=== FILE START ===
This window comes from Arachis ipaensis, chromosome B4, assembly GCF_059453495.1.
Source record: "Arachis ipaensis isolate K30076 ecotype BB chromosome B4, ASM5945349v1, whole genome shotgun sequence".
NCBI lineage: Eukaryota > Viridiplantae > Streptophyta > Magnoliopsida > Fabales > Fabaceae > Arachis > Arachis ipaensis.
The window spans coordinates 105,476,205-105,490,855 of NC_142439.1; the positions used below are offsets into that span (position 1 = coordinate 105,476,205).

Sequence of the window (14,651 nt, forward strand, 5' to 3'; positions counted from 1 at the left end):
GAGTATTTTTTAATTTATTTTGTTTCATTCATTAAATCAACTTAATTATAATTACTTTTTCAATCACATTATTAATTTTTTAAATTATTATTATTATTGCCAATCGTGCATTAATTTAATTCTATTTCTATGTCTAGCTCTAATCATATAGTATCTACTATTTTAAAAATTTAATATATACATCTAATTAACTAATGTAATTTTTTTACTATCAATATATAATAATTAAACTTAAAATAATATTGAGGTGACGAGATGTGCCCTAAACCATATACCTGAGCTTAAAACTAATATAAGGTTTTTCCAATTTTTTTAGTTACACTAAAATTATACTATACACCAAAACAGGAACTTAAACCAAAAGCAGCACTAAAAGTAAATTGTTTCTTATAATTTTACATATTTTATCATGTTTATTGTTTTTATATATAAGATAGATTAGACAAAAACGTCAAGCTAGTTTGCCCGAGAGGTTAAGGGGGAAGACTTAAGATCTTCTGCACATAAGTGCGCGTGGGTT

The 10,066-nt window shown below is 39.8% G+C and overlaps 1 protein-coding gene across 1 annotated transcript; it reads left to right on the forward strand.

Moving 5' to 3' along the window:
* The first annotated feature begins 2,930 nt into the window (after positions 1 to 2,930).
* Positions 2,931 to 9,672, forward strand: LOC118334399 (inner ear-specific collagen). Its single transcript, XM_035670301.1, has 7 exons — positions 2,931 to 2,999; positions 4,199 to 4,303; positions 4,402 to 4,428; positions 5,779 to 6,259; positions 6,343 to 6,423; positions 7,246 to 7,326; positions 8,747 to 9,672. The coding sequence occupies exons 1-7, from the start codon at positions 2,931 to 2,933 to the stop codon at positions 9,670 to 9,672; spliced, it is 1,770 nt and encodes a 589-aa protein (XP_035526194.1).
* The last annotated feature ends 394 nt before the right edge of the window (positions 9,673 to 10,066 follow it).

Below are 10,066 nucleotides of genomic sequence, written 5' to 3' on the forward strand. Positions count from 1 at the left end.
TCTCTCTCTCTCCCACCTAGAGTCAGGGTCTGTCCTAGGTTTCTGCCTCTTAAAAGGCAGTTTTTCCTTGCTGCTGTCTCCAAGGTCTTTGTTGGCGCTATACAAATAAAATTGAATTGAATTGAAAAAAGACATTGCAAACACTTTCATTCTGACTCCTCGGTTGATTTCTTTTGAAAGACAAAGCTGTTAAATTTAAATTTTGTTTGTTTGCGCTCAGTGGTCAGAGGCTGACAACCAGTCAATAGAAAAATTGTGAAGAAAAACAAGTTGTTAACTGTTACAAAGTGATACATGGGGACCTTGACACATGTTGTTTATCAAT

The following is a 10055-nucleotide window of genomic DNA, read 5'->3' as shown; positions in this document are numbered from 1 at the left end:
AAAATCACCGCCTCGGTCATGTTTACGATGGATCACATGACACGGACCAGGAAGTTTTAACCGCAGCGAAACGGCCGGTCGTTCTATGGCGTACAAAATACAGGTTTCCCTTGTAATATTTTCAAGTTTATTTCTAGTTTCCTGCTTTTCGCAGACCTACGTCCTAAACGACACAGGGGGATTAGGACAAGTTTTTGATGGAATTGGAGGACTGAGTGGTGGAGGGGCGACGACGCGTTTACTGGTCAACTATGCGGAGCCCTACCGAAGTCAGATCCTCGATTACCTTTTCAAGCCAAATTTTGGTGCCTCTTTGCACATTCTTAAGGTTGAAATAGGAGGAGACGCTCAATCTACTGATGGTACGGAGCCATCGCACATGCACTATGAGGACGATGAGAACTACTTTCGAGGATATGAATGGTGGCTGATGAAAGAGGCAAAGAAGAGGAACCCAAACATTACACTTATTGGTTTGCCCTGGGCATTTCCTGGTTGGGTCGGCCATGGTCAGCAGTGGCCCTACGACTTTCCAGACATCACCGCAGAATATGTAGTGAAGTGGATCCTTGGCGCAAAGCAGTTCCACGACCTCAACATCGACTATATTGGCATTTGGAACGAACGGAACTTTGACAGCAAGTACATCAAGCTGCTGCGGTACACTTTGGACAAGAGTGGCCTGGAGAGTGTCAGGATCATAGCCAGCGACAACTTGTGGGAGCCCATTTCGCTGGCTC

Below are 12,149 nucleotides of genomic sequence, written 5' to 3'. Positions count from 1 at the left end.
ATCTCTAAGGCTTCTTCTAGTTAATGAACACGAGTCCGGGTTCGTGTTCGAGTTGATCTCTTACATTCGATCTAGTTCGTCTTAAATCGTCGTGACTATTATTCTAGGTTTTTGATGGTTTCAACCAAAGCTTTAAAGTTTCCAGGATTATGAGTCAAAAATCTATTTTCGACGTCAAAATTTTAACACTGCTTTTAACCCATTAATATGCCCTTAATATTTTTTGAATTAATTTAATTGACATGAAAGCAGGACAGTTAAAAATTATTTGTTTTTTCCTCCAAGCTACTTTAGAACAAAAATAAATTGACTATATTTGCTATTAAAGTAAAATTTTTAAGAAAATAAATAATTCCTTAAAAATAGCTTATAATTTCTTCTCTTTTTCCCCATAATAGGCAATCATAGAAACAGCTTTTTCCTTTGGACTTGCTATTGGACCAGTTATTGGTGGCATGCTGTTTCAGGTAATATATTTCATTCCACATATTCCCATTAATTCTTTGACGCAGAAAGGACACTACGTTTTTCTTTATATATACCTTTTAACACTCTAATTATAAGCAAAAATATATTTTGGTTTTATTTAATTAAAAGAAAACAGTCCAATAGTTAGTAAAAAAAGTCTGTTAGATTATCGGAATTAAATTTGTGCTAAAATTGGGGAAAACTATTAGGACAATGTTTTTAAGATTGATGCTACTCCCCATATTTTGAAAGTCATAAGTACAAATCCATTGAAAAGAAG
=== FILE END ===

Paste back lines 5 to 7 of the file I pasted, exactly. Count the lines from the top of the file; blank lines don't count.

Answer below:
Sequence of the window (14,651 nt, forward strand, 5' to 3'; positions counted from 1 at the left end):
GAGTATTTTTTAATTTATTTTGTTTCATTCATTAAATCAACTTAATTATAATTACTTTTTCAATCACATTATTAATTTTTTAAATTATTATTATTATTGCCAATCGTGCATTAATTTAATTCTATTTCTATGTCTAGCTCTAATCATATAGTATCTACTATTTTAAAAATTTAATATATACATCTAATTAACTAATGTAATTTTTTTACTATCAATATATAATAATTAAACTTAAAATAATATTGAGGTGACGAGATGTGCCCTAAACCATATACCTGAGCTTAAAACTAATATAAGGTTTTTCCAATTTTTTTAGTTACACTAAAATTATACTATACACCAAAACAGGAACTTAAACCAAAAGCAGCACTAAAAGTAAATTGTTTCTTATAATTTTACATATTTTATCATGTTTATTGTTTTTATATATAAGATAGATTAGACAAAAACGTCAAGCTAGTTTGCCCGAGAGGTTAAGGGGGAAGACTTAAGATCTTCTGCACATAAGTGCGCGTGGGTT

The 10,066-nt window shown below is 39.8% G+C and overlaps 1 protein-coding gene across 1 annotated transcript; it reads left to right on the forward strand.